sewing, sewing patterns, vintage clothing

New York Pattern 120

New York pattern 120. Mid-1930s.

This is a beautiful pattern from the 1933-1936 range. It has the small NRA (National Recover Act) seal on the bottom left front of the envelope. NRA patterns were from the 1930s-1940s. This one has the smallest logo I’ve seen. It’s a fabulous style — look at those cuffs! Interestingly, it also does not say “Gold Seal Pattern” like many New York patterns do, so this is an early one.

The thing I find most interesting is that it has Joan Bennett written on the front. When you compare it, you can see that it’s actually done in her signature:

Photo: History for Sale.

This is interesting to me because I’ve never seen a pattern of this era that was associated with an actress except Hollywood Patterns and Star Patterns. Hollywood, of course, was known for their patterns with stars’ photos in an oval on the front right cover, and they included them in their catalogs too. Star Patterns often had full body photographs of the actress. I’ve only seen a few over the course of time. But I’ve never seen a New York pattern associated with an actress, so this is kind of cool.

Joan Bennett was an immensely popular actress of the era, so I’m not surprised that they chose her. I’m just wondering how many more of these there are out there. Sadly, this one is missing the instructions, so I don’t know if there is anything on the instruction page about Ms. Bennett. If you know anything about them, drop me a line, because I’d love to know.

sewing, sewing patterns, vintage clothing

I found them!

No sooner had I posted the last post about Cut-Ready to Sew week, then I found the five patterns the store would cut for you. These are all Pictorial Review, from 1931.

Pictorial Review 5506, pajamas ensemble of silk shantung. Sold for $7.62.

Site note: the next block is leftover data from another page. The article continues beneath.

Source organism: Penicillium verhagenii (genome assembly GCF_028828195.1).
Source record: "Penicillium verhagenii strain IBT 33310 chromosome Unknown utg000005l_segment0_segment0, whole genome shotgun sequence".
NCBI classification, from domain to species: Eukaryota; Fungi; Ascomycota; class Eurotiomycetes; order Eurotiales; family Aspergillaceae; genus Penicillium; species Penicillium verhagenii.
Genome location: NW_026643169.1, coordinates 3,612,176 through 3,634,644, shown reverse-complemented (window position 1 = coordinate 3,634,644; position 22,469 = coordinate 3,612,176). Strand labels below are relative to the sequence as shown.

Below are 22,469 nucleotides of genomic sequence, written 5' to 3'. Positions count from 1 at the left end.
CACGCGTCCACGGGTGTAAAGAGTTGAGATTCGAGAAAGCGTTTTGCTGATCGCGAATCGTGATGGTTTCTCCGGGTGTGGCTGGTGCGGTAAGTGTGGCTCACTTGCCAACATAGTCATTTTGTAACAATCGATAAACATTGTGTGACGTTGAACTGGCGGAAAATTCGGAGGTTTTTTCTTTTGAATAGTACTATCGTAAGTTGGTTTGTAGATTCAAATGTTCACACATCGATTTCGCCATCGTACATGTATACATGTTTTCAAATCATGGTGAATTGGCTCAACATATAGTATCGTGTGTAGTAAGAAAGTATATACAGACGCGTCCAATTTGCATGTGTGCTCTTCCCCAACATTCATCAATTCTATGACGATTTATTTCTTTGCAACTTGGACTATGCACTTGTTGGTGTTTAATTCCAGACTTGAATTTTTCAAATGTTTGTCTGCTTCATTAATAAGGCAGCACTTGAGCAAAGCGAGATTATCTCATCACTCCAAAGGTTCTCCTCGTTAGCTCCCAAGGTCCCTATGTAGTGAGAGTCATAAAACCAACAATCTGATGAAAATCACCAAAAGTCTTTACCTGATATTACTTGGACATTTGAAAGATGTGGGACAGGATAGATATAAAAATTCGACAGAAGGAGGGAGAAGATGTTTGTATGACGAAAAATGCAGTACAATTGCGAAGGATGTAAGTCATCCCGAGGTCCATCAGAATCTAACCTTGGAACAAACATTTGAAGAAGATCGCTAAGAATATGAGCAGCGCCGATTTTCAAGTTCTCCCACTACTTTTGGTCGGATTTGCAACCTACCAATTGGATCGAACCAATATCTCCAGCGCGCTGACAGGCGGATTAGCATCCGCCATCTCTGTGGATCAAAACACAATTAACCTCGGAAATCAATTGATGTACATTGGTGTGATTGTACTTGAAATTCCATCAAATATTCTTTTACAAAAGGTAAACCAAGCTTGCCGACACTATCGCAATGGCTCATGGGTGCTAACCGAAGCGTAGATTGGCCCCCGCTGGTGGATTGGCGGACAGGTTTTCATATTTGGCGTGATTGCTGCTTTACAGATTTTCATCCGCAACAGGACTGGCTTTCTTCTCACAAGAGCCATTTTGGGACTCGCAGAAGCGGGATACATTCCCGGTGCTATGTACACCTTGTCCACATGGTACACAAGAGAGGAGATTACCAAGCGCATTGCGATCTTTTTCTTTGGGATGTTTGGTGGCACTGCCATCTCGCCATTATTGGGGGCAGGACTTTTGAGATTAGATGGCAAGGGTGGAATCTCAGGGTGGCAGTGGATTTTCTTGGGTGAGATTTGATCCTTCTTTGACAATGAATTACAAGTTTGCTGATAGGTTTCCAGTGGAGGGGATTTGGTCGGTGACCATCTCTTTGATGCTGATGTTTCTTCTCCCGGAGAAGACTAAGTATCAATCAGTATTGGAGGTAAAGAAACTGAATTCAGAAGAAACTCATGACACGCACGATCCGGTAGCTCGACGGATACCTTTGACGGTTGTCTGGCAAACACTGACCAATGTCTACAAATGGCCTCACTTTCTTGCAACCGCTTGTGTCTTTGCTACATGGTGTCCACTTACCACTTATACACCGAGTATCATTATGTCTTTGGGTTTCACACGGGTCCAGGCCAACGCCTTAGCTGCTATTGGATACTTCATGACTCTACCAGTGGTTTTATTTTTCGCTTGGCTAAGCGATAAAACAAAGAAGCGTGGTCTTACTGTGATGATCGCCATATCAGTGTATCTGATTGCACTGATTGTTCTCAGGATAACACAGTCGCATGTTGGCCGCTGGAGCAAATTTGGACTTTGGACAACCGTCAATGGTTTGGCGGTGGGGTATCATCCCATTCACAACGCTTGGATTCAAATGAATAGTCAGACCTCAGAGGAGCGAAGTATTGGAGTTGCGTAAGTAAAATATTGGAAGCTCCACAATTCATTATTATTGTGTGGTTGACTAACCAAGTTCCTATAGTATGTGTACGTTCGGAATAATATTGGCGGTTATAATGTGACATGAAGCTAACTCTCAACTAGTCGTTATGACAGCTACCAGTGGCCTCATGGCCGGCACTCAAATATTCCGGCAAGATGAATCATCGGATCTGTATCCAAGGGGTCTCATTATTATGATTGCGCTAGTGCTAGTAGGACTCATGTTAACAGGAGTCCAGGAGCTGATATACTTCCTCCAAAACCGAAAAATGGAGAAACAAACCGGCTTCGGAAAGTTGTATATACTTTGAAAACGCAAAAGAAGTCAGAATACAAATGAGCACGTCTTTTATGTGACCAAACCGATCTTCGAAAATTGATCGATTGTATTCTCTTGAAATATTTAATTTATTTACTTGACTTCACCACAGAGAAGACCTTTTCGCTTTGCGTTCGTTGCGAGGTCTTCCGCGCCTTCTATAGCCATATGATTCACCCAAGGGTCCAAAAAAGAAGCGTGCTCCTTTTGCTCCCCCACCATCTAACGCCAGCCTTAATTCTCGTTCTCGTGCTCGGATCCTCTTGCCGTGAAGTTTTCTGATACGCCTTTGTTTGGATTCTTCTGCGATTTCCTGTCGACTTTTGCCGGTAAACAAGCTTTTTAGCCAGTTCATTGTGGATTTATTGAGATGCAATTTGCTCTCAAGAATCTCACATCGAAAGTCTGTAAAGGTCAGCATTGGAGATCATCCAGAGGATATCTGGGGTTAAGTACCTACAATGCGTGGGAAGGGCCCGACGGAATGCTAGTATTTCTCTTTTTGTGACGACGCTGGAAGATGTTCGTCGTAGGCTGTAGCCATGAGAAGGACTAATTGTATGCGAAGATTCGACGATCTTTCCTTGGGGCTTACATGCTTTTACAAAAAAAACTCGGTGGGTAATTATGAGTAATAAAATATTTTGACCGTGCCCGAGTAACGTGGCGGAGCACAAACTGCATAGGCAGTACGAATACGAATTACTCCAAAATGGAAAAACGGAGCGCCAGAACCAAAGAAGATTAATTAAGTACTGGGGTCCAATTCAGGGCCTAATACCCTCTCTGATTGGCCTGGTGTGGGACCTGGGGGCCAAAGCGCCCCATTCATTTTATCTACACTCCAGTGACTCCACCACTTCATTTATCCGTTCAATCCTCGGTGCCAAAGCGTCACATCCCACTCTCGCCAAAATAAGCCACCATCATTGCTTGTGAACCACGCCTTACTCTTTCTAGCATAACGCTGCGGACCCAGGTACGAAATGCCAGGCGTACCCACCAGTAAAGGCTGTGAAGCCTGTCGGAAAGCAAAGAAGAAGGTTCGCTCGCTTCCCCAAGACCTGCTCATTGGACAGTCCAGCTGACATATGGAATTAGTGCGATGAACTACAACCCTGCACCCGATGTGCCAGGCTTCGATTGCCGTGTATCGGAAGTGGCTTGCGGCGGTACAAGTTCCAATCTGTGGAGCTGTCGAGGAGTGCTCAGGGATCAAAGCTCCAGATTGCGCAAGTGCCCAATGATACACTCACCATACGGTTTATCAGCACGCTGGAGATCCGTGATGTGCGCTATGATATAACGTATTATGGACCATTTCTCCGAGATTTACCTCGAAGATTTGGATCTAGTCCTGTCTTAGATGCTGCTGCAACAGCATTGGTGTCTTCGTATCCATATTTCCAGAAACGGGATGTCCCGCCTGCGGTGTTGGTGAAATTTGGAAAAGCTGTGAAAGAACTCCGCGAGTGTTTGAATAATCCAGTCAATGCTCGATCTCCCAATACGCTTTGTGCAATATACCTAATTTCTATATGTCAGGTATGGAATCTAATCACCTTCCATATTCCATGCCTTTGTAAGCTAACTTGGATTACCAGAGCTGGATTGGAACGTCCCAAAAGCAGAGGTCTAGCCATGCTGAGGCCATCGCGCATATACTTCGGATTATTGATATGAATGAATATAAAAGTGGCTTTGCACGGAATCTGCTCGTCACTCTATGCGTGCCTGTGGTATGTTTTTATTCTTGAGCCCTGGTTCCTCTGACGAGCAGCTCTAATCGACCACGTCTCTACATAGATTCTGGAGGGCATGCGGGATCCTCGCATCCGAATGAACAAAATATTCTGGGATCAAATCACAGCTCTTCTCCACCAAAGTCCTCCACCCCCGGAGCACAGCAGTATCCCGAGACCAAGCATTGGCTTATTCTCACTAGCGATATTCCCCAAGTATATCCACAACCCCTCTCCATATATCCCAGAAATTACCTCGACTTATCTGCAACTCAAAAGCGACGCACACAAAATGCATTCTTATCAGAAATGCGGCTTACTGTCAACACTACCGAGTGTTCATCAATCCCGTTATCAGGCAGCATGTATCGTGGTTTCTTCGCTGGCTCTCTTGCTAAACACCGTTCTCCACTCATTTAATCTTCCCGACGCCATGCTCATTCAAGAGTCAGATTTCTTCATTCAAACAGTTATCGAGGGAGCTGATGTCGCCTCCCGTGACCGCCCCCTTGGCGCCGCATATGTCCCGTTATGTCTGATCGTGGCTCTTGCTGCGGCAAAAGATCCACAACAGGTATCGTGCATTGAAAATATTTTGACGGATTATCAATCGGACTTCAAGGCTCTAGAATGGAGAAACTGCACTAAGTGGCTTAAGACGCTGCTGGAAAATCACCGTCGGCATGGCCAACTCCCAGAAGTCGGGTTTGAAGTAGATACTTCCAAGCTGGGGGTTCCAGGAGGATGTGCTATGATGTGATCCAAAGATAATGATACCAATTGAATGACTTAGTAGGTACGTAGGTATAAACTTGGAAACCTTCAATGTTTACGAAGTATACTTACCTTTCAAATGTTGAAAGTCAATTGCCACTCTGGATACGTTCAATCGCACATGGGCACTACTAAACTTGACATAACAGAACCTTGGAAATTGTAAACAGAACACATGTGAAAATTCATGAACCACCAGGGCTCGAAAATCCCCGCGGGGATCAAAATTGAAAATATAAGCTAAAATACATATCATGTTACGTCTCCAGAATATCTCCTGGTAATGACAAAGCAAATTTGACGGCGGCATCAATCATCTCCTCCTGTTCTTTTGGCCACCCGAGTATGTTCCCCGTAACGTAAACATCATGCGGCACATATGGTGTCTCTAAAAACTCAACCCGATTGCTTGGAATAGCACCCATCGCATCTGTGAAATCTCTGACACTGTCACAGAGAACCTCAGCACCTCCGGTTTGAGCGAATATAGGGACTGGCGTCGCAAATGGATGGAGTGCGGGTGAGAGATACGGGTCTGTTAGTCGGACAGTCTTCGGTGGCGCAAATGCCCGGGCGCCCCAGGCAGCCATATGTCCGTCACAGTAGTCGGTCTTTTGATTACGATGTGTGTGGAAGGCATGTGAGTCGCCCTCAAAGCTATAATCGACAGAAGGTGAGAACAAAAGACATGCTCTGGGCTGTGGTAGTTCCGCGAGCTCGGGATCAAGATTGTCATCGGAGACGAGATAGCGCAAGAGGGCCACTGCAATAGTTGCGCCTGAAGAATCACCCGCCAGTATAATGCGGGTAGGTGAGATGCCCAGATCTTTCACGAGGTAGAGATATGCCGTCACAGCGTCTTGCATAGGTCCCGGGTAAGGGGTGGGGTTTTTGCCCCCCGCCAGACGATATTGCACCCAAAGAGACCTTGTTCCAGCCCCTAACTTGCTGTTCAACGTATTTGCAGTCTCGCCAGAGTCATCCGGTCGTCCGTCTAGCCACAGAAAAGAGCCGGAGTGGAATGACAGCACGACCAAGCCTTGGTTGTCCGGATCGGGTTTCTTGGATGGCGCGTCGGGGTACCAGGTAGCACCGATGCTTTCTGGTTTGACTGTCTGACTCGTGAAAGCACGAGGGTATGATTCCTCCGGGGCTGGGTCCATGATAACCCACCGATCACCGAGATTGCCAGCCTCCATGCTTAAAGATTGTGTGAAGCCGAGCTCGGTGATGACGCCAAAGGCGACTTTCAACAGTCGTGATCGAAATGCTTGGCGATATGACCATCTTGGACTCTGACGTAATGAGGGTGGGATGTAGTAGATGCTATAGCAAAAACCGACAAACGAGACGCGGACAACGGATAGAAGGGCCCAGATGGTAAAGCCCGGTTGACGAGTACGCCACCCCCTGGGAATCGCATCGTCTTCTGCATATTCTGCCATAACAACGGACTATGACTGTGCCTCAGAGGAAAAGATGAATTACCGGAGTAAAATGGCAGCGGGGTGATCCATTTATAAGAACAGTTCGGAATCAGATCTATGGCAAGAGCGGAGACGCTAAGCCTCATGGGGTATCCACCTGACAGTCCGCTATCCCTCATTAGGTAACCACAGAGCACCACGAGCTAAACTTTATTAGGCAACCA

Pictorial Review 5514, sport ensemble of white shantung. Sold for $5.09.
Pictorial Review 5701, afternoon frock of printed voile. Sold for $1.01
Pictorial Review 5755, town frock of Picardy crepe. Sold for $3.46.
Pictorial Review 5391, play suit of Zephyr print. Sold for 95 cents.

I think I’d buy both the 5506 and the 5701. I love the seams in that dress, but picture myself lounging in those pajamas. Keep in mind that the prices listed included the pattern AND the fabric, and the cutting was done for free. What a deal!

sewing, sewing patterns

Cut-Ready to Sew Week

I was looking around in the newspaper archive, trying to date a Pictorial Review pattern, and came across a fun little article. The week of July 14, 1931, was Cut-Ready to Sew week.

What was this, you ask? This was the week that Pictorial Review offered five different patterns that you could purchase, and the store would cut the fabric for you. Why, you ask? Here was their reasoning:

  1. Beginning sewists could just start sewing, without the intimidation of cutting the fabric.
  2. Experienced sewists who were hesitant to cut fabric could just sew, without the fear.
  3. Expert sewists could consult with the reps to learn shortcuts and new techniques.

Both the patterns and the fabrics were pre-chosen, so the fabric definitely matched the pattern, but also limited choices. I’d love to know how this went over. Personally, I hate cutting, so perhaps it would work out ok for me. I even buy my patterns previously cut, because I hate cutting so much. I’d think that this probably didn’t allow expert sewists to adjust the pattern prior to cutting though, so perhaps it was more appreciated by beginning sewists.

Either way, it was a great marketing technique to get people to use the patterns. Window displays were created with the five dresses and fabrics, to show sewists the final product. I’d love to know what the five patterns were, wouldn’t you?